The primary source of data for this qualitative study consists of a series of regular qualitative interviews with TUJOAB throughout each day during the study periods. TUJOAB’s comments were recorded on the participant’s preferred digital note-taking platform, Google Keep. After the study period, the themes identified in the previous study[xx] were assessed against the new data, and additional themes were identified.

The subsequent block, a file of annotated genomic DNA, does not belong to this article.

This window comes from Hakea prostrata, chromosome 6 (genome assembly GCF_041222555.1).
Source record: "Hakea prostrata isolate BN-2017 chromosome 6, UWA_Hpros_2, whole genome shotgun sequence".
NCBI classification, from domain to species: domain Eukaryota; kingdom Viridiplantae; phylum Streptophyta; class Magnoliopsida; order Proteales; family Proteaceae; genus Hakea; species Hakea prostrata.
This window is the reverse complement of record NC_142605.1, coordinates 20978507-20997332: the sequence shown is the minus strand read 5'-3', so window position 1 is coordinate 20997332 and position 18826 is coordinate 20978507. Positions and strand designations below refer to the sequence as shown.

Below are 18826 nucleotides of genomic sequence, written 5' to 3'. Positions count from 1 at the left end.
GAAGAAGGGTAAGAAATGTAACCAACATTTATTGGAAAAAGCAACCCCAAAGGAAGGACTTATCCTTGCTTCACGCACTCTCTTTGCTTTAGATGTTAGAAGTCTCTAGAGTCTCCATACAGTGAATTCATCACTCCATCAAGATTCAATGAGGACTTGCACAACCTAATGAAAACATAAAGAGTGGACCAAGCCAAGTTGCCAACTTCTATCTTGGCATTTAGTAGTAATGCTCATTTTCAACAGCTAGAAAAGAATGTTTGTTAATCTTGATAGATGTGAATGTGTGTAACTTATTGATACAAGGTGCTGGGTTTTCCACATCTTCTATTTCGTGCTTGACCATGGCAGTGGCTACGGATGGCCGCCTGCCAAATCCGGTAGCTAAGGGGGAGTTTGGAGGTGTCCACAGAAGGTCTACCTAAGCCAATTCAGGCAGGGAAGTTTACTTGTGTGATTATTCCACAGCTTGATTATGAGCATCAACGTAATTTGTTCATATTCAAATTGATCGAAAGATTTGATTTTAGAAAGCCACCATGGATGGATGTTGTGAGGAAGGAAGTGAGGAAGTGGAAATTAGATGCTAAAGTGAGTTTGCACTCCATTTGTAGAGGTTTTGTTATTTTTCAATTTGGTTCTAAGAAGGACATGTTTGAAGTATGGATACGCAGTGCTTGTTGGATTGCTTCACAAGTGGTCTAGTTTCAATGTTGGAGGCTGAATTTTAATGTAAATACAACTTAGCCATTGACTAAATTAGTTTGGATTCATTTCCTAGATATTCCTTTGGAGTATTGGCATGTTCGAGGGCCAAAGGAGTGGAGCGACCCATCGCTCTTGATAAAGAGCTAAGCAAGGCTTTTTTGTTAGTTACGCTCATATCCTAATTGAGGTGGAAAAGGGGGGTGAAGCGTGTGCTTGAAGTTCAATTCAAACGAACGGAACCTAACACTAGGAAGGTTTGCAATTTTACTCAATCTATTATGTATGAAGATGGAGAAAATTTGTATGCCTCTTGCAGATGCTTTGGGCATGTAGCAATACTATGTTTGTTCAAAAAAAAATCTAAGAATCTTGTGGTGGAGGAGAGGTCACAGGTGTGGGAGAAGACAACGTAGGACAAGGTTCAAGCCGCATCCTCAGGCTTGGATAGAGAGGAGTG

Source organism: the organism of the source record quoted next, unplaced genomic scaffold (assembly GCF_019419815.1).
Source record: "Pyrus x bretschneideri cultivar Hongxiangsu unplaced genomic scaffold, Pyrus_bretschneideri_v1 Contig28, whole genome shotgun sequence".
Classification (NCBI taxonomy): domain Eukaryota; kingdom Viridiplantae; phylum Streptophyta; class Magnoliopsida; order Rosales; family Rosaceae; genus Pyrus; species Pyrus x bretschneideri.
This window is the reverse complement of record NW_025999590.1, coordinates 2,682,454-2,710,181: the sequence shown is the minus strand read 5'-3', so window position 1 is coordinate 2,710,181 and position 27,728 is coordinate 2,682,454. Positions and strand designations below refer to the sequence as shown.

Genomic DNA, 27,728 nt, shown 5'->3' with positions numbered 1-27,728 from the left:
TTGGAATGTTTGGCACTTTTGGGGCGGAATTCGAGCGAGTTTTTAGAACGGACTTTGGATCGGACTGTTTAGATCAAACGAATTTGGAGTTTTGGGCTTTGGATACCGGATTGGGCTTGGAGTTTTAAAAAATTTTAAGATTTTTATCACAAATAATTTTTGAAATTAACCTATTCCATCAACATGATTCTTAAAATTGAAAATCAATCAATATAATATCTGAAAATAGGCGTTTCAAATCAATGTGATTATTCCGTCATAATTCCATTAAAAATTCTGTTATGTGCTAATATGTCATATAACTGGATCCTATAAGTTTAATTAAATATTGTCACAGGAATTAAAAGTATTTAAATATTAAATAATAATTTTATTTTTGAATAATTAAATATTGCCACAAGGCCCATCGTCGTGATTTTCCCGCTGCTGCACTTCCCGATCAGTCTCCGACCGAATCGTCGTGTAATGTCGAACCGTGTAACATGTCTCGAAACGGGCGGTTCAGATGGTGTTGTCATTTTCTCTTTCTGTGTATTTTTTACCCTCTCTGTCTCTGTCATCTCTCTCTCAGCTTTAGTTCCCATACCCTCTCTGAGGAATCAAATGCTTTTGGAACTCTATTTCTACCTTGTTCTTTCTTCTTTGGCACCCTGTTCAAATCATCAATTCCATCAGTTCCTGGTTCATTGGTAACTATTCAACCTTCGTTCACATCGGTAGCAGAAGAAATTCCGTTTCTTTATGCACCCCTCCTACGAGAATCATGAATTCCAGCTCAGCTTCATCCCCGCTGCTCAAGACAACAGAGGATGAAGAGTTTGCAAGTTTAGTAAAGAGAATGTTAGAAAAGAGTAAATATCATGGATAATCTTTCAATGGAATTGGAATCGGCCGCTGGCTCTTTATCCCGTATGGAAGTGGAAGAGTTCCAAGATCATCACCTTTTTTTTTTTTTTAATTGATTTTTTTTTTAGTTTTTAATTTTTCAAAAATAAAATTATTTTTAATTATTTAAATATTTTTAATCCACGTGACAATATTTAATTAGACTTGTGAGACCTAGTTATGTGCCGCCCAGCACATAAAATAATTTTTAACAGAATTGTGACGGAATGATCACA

As before, the participant implemented several routine measures to mitigate the heatwave response; these included staying away from Twitter[xxix] and news websites, and setting aside time on both evenings to liveblog episodes of the BBC science fiction drama Doctor Who in a private Facebook group set up by her friends from Oxford Doctor Who Society.[xxx] In the previous study, the participant re-arranged internal work calls to avoid the study period or to prioritise mornings as much as possible. However, the first study period only included one call which could not be moved, and work days during the second study period were significantly busier owing to its positioning between two periods of annual leave and the contemporaneous publication of an Autistica Action Briefing.[iii] Consequently, this measure was removed from the methodology, with the study instead observing how the heatwave response manifested in a range of contexts.